36: Trent, I don’t really know where to start. You’re all I’ve really known as an engineering supervisor since I started work for NRCS in2001. You are an incredible role model for a junior engineer. Thanks for all of your patience, guidance, and common sense wisdom. You set one heck of an example for all of us in the Design Section to follow. Every problem and challenge that presented itself was water off a duck’s back.you never flinched, or let the little things get the better of you. I think I have worried more during my short tenure under your supervision than you have your entire career. I always knew your door was open and I am going to miss that immensely. Whether talking shop about designs or reminiscing about the Panhandle, cotton gins, or cattle I always knew you were there to hear me out. Thank you so much for all you have given me! Good luck in your retirement and all that you do. You’ve set the bar incredibly high..you will be incredibly missed. Shawn Higgins P.S. I’ll always remember. “Let it go Shawn, Let it go!”
37: Dear Trent, I first met you in 1980 when I was a technician in the Bartlett Field Office. Dalhart and I had to stake out a pond and you came from the area office to assist us. I had just started the service and was really green. I then worked with you and Hugh when I worked in the Marlin Field Office. I would see you when we had Area 15 meetings. Those were the good old days. As time went on we crossed paths again in the Design Section. I really appreciate all the support and patience being my supervisor when I was moved around during the reorganization of staffs in 1997. I was real glad that I did not have to transfer out of Temple. Thanks for giving me a position on the staff. Now here it is time for you to retire and I am one year behind you. The years have moved by quickly. I want to take this opportunity to wish you and Vicki all the best as you retire from government work and continue in the private sector. I know you will be successful and enjoy it. Enjoy life and take care of yourself! I will miss having you as my supervisor. A good supervisor is hard to come by. Best Regards and Hook’em, Larry Wachel
38: Going to UT football games with Trent, Scott and other NRCSers. Out of four years of NRCS employment with Trent Street my supervisor, I had the pleasure of attending a UT football game in three of four football seasons. Trent, Vickie and some of us fellow NRCSers would organize, always under Trent’s leadership, and caravan down to the game. One year Shon Owens came with us, Sherry Cosper for a couple of times, Simon Beutler every single time, Scott Hewgley always had to be convinced and talked in to it but he too, almost reluctantly, would join the caravan- come to think about it, every single time, and Catherine Nash too, an Aggie, – no wait a minute – that year the caravan only came by Catherine’s house to pick up her son Justin. Two years I took my wife Jessica and another year my son Sean. And Russell Castro – with that great piece of real estate all locked up, walking distance to the great Darrell Royal Stadium – always there for for food, fun, and friendship. Yes there were dancing girls, men with long beards, and even stranger personalities to contend with; especially after the game, among the swirling mass of the dissipating crowd - but for each of my trips, we drove home every time with a WIN. Even though I attended and graduated from the University of Texas at Austin it was Trent, hands down who was the NRCS expert on game day Longhorn tailgating. Given the power to award it or influence– I would petition the award of an Honorary University of Texas Degree to Trent Street for his faithful enthusiasm and support of the University of Texas at Austin and the Texas Longhorn football Team. Hook em Horns Trent! -- Gary Geraci | Trent, It has been a great pleasure working with you. You were the best boss I have ever had. You and Vicki are a lot of fun going to the Longhorn games with. You are like family to me. I knew I could always count on you to help me when needed. And your advice was always appreciated. This place is not going to be the same without you. Hope you come and visit often. I would like to thank you so much for the dedication you have. Thanks for all you have done. Sincerely, Sherry Cosper Design Secretary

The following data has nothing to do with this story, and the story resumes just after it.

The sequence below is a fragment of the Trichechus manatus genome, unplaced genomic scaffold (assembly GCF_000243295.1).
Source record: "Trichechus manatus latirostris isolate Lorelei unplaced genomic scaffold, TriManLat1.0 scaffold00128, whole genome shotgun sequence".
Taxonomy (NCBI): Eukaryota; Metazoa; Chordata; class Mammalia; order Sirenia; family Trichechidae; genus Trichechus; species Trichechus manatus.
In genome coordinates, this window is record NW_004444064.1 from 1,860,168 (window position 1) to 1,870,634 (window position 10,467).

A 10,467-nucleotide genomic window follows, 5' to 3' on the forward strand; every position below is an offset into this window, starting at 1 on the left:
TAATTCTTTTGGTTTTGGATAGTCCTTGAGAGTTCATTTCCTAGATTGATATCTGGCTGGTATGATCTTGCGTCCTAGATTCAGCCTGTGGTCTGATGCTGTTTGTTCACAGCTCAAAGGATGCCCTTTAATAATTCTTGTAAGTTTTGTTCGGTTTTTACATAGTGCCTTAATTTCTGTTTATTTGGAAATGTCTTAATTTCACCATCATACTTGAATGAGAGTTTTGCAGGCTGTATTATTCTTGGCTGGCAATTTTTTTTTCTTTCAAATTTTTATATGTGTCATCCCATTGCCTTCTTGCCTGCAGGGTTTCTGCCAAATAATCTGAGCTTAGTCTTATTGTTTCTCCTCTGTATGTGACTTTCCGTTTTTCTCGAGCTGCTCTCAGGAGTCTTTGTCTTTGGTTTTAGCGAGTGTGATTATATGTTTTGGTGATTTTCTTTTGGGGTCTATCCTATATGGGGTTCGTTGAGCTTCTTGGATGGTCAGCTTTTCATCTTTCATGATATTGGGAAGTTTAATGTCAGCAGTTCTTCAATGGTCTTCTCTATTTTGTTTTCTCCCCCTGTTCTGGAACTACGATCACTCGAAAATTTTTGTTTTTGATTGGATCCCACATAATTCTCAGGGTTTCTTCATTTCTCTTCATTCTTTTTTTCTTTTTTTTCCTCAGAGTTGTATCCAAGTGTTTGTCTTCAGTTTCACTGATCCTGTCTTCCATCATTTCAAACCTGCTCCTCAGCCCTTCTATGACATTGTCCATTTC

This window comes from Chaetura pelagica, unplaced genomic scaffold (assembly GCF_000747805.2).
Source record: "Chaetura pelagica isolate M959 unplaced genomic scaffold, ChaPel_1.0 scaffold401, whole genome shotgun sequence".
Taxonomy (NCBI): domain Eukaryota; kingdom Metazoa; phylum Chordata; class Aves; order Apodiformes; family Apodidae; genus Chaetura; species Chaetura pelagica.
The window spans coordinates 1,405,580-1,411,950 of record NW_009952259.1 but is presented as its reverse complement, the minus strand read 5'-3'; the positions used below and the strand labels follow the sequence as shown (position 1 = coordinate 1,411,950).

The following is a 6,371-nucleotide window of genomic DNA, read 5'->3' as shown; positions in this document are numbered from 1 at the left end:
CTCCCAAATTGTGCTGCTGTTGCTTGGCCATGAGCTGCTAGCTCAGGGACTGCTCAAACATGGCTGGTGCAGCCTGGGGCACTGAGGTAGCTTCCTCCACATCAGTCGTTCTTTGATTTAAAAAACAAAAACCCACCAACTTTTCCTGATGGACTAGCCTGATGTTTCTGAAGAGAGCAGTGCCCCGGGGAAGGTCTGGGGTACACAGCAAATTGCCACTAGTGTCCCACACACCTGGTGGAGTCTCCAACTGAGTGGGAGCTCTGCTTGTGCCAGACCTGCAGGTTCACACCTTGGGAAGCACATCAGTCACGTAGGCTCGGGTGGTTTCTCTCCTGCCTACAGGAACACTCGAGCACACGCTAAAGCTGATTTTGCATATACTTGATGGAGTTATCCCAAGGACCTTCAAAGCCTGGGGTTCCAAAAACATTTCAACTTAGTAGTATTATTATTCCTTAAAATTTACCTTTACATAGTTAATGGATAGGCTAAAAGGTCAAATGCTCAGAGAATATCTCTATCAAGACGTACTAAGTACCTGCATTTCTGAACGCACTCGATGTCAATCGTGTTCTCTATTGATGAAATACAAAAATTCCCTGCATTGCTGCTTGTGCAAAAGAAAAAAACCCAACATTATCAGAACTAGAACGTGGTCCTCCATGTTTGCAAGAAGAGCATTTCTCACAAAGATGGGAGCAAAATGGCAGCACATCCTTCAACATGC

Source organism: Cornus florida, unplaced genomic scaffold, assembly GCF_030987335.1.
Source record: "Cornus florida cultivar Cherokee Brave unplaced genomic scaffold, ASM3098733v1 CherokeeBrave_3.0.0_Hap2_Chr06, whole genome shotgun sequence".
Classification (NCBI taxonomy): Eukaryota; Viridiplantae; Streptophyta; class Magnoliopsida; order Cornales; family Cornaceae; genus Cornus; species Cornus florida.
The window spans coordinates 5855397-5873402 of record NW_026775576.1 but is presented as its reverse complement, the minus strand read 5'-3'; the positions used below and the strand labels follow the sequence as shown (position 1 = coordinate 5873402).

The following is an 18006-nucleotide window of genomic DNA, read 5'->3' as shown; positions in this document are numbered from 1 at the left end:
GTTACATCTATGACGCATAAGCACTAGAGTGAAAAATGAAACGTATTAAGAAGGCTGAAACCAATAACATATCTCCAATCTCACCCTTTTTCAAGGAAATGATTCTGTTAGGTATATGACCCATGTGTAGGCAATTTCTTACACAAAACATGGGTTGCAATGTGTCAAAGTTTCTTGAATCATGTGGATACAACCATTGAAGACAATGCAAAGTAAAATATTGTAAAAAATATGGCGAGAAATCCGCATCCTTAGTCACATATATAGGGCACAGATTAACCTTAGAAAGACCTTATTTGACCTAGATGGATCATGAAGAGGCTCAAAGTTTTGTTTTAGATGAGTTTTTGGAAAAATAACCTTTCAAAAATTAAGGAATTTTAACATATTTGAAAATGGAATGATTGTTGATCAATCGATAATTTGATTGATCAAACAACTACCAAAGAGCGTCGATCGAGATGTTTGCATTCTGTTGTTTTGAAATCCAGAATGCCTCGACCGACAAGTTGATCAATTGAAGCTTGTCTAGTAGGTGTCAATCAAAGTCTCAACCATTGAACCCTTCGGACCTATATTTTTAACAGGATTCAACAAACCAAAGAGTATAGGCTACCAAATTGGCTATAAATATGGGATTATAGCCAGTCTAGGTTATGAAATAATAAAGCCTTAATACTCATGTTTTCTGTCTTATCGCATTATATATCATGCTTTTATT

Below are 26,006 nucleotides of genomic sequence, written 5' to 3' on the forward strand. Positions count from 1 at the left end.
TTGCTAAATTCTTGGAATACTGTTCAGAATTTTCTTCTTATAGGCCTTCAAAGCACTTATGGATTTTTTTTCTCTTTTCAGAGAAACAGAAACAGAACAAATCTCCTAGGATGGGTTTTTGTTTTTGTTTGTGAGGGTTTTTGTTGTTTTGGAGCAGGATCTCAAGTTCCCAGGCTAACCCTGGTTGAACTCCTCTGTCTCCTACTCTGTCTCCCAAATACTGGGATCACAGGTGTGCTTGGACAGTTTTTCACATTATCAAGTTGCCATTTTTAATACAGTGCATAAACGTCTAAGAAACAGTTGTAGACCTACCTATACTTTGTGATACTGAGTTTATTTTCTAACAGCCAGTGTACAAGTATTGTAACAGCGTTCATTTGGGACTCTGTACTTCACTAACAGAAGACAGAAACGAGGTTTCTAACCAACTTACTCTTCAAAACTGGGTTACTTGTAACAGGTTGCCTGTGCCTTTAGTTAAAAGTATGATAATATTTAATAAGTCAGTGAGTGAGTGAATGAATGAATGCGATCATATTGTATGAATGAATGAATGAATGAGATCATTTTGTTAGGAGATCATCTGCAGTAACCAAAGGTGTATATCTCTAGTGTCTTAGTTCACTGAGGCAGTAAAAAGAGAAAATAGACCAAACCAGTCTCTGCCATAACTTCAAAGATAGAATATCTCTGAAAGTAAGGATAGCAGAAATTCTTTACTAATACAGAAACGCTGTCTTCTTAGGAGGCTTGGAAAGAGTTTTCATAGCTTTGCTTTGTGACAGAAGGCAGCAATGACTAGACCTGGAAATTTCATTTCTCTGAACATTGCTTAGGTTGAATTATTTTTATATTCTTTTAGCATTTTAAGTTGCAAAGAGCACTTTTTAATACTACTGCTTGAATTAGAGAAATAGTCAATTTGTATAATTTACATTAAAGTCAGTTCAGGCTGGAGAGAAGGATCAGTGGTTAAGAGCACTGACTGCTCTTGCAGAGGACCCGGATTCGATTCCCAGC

39: Dear Trent, I would like to say thank you for your dedication and devotion to service. As a field engineer, I would always know that if I had a question or issue, I could contact you and you would do whatever you could to help me Even if my concern didn’t directly relate to a watershed structure, you would always take the time to either work through my question, or direct me in the proper direction. That is a rare quality in today’s fast pace with sound bite answers, to have someone make the effort and spend the time, as if helping me was the only thing you had to do. (Of course that was far from the reality). Your personality has also been such that I never felt like I was being an imposition. Your background of hard work and common sense has served you well. Your dedication to getting it right has always been your standard procedure. Thanks for all you have done, and best wishes for the next phase of your life. Sincerely, Mark J. Northcut, CE Temple, TX | Trent, Thank you for always listening, providing advice, and being a terrific colleague and friend. I always enjoyed hearing about your Rio Grande rafting adventures! Wishing you and your family the best in your future endeavors. Keep in touch and look forward to seeing you at the annual parties.... food is always involved! Catherine
41: Trent and Vicki, Thank you for always being there to help us celebrate our special moments. The Hrebiks